“I think so.” He smiles. “But we got him.”
“Does that happen a lot?”
“It can. But we got him, my man.” I’m flabbergasted. He just saved someone’s life and now he’s as casual and cheerful as the sun.
We get back to the hotel, change, shower and eat another impeccable meal. I’ve had a few too many glasses off their sweeping wine list—life is good—when I start blathering to the barman.
I speak loud enough so my wife can hear me, too. “All day, I’ve been trying to subtly inform my wife that if she wants to stay pregnant we need to continue to water the flowers as often as we can.”
She nips my elbow. “Don’t listen to anything he says,” she says.
The barman looks befuddled and asks, “And what kind of garden do you have, sir?” He doesn’t get my crack, so I just smile and he smiles back.
“It’s a nice garden—that’s all I know.” I look over at my wife and she grabs my hand.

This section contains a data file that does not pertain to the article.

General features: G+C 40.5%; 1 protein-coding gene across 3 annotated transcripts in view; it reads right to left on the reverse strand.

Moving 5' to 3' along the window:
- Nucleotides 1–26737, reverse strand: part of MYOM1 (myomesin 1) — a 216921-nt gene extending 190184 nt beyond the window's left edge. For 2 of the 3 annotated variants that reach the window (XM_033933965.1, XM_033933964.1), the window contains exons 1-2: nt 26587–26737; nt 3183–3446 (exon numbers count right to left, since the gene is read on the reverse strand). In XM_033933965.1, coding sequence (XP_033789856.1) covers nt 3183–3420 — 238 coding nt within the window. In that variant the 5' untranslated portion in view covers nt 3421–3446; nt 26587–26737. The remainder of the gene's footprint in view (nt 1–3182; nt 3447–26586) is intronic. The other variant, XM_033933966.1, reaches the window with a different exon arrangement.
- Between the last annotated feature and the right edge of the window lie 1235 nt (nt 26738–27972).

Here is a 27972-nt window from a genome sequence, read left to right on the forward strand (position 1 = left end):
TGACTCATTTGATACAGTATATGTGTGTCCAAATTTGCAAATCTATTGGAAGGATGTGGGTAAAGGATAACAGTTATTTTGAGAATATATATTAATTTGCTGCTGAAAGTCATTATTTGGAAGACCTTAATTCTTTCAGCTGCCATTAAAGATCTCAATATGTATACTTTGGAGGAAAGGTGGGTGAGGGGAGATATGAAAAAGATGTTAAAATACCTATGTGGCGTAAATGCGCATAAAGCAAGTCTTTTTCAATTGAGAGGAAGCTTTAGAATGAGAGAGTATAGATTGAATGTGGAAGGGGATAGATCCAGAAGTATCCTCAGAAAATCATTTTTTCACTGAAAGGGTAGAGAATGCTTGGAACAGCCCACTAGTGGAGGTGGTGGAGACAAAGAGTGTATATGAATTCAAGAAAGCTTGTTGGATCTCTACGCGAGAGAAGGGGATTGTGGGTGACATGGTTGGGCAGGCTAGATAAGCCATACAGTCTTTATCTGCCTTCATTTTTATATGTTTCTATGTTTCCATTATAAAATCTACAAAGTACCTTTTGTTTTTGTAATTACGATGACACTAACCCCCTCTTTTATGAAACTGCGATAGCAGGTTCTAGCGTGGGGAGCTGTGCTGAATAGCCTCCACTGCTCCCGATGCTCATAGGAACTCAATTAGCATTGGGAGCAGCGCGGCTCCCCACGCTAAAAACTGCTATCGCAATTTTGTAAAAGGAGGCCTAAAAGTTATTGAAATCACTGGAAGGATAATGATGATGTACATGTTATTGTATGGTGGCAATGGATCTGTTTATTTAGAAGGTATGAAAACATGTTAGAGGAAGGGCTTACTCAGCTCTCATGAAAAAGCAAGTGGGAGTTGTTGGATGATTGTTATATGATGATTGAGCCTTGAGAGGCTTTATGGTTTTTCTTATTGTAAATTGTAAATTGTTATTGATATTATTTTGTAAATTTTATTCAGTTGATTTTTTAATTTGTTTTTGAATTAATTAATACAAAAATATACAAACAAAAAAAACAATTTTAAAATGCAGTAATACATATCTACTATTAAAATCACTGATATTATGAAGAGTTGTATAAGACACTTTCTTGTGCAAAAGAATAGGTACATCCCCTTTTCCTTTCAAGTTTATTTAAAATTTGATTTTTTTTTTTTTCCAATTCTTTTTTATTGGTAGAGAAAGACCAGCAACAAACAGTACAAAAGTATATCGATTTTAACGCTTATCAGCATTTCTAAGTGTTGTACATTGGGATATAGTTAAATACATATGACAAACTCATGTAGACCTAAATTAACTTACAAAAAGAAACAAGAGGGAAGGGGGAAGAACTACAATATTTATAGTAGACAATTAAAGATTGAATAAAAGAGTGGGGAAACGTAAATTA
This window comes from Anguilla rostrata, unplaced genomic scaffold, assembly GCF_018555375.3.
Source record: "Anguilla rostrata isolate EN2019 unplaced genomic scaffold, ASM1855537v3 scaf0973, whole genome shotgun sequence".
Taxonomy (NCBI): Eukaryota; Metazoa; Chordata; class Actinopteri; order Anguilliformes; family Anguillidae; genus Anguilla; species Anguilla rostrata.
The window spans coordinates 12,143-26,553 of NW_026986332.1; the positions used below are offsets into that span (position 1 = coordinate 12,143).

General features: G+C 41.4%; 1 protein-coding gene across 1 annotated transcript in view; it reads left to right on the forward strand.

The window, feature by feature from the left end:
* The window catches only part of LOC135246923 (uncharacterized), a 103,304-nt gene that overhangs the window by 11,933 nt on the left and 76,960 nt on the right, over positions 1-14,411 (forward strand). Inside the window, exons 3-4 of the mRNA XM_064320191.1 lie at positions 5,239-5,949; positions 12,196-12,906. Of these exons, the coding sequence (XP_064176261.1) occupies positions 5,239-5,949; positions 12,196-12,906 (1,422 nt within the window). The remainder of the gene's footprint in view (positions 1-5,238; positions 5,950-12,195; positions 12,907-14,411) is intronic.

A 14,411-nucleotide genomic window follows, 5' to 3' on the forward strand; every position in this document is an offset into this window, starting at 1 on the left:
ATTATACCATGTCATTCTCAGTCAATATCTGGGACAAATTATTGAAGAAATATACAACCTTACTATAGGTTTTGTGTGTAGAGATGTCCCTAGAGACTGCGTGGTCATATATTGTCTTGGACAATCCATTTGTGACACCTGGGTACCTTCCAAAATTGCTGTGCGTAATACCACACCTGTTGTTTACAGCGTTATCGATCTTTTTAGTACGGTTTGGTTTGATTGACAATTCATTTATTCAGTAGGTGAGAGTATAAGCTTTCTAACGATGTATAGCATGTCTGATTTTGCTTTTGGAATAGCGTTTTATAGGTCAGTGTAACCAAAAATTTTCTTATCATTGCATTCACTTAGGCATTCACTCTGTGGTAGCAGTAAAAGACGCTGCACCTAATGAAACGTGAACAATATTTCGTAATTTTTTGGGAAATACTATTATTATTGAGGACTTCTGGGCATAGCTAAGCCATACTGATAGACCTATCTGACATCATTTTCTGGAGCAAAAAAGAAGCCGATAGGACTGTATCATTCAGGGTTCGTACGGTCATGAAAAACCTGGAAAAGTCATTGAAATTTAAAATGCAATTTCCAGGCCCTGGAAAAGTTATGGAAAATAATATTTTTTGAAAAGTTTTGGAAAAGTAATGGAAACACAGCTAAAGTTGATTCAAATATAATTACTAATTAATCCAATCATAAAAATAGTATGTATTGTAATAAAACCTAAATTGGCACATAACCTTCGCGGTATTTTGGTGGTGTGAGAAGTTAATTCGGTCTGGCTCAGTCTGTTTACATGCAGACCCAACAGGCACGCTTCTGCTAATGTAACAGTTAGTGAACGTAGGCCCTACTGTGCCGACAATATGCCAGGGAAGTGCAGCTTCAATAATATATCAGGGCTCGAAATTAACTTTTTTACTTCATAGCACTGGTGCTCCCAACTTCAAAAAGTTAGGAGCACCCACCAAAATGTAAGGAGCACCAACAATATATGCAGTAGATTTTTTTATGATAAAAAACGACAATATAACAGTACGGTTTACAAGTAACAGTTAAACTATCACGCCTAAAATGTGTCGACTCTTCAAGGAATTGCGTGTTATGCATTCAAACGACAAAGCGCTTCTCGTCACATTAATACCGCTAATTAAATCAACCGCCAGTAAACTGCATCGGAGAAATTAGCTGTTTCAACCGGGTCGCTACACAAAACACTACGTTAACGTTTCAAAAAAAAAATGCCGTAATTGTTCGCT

On the way back to our room, I persuade her to take a detour toward the water. At the shore’s edge, I strip down to my boxers and charge into the dark blue sway.
“What are you doing? You’re going to get us in trouble!” she cries. “I hope you get eaten by a shark, you jerk!”
“Actually, there hasn’t been a single shark attack in the history of Barbados. You think I wouldn’t have looked that up?” I shout back, already doing flips, kicking up the seawater. I’m floating on my back, thinking of that sonogram image again. A giant full moon dangles above. “You know I could live here, right? At this hotel, I mean.”
“You’re crazy,” she hollers from the shore.
For more information about Cobblers Cove in Barbados, visit cobblerscove.com.